What Is FIRE Investing?
Posted on March 27, 2021 in Investing
No matter how far away it may seem at times, retirement is waiting for us all at the end of the line. The best time to start preparing for retirement is yesterday, but today is the second-best option since that’s not possible. Most people with a steady job probably pay a few percent of their wages to their 401k retirement plans.
This is a great start for a retirement plan, but there are many other plans that should be included as well. There are many ways to budget for retirement and maximize savings along the way, but one of the most dedicated programs to accomplish these goals is FIRE investing.
What Is FIRE Investment?
Finance Independence, Retire Early, otherwise known as (FIRE), is a movement that is dedicated to a program of extreme savings and investments that allows its proponent to retire far earlier than most budget and retirement plans. As a result of dedicating as much as 70% of income toward savings, the FIRE movement followers are often able to quit their jobs eventually and live solely off small withdrawals from their portfolios decades before the more conventional retirement age of 65.
Now, of course, FIRE isn’t a surefire path toward early retirement, and extremely high rates of savings will come at the expense of your current quality of life and lifestyle in general. Still, this method is worth considering if your end goal is to retire early and comfortably.
How Does FIRE Investing Work?
FIRE investing stems from the 1992 best-selling book Your Money or Your Life by Vicki Robin and Joe Dominguez. One of the book’s core premises is to juxtapose expenses and time spent at work against the hours of your life. Every expense is compared to the amount of time that’s spent at work in order to earn the purchase.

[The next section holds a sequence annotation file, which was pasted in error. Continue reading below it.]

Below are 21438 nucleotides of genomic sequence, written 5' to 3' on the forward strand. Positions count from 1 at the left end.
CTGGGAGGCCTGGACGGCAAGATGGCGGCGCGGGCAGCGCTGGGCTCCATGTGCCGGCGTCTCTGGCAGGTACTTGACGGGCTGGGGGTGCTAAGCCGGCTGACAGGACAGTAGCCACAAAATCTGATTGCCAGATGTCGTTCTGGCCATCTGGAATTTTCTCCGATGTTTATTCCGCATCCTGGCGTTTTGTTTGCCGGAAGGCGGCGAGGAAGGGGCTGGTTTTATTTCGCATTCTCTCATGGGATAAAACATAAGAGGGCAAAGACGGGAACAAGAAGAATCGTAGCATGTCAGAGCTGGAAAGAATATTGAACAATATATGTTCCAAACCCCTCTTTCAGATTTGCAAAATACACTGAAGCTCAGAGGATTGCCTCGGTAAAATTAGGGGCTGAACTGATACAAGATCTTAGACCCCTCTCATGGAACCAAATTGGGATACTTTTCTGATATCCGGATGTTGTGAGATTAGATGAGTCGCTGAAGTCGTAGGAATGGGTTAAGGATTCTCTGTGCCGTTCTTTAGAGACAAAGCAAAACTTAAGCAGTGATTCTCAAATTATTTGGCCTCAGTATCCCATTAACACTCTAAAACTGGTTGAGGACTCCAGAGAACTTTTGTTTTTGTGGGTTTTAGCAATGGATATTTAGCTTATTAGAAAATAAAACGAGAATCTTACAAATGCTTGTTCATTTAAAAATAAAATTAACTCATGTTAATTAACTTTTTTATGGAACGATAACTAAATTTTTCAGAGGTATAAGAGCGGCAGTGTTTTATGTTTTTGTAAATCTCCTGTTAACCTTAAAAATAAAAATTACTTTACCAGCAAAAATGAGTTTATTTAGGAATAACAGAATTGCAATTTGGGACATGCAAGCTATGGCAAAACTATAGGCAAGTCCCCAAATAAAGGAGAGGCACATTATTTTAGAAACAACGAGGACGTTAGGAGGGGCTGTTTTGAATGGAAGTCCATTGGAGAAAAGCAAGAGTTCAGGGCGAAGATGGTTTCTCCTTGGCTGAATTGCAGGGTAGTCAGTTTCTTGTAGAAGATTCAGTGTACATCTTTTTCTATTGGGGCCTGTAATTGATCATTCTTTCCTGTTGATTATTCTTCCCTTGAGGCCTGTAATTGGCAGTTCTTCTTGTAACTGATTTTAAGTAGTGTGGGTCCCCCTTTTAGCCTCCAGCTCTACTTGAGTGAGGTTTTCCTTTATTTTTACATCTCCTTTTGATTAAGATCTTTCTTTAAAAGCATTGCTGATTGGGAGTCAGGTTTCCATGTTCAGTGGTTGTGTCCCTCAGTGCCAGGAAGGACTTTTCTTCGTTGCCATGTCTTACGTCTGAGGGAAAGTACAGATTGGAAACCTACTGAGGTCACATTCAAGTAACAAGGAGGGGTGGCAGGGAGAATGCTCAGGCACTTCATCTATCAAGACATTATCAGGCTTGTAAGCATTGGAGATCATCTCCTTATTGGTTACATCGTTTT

In recent years, the program has particularly been embraced by Millenials as they aim for financial stability and retiring before 65. Participants of this extreme savings lifestyle often begin by remaining for several years in the traditional workforce to save up 70% of their yearly income. Once these savings reach approximately 30 times their yearly expenses, usually around $1 million, they quit their day jobs or completely retire from any form of employment altogether.
To cover their living expenses after retiring at such a young age, FIRE proponents will make small withdrawals from their savings, normally around 3% to 4% annually. Depending on the size of the savings and desired lifestyle, this will require extreme diligence to monitor expenses and continued maintenance and reallocation of investments.
Variations on FIRE Investing
The movement has inspired many people with different ideas for investing and lifestyles. As a result, there are a few different types of FIRE investing. Some of them include:
- LeanFIRE: The best way to think of this option is to operate just like a traditionally extreme savings-oriented FIRE budget, only much tighter. The goal with this option is to live on much fewer expenses than you or the average person. The whole plan is based on living as minimalist a lifestyle as possible, and being frugal is an enormous part of this life. It’s paramount that you become a master of managing expenses, keeping costs down, and finding new ways to simplify your lifestyle. The goal of LeanFIRE is to end up retiring and living with under $40,000 a year in expenses.
- FatFIRE: This option is for people that want to reach early retirement but have much larger yearly budgets and/or higher expenses. As opposed to living under $40,000 a year or being in a more modest range for the traditional FIRE plan, this option will have living expenses exceeding $100,000 a year.
Obviously, the people in this category will be high earners with more disposable income to live with larger expenses. The average yearly household expenses range from about $50,000 to $60,000, so anyone pursuing FatFIRE will have the spending potential of roughly two times the average person’s spending potential.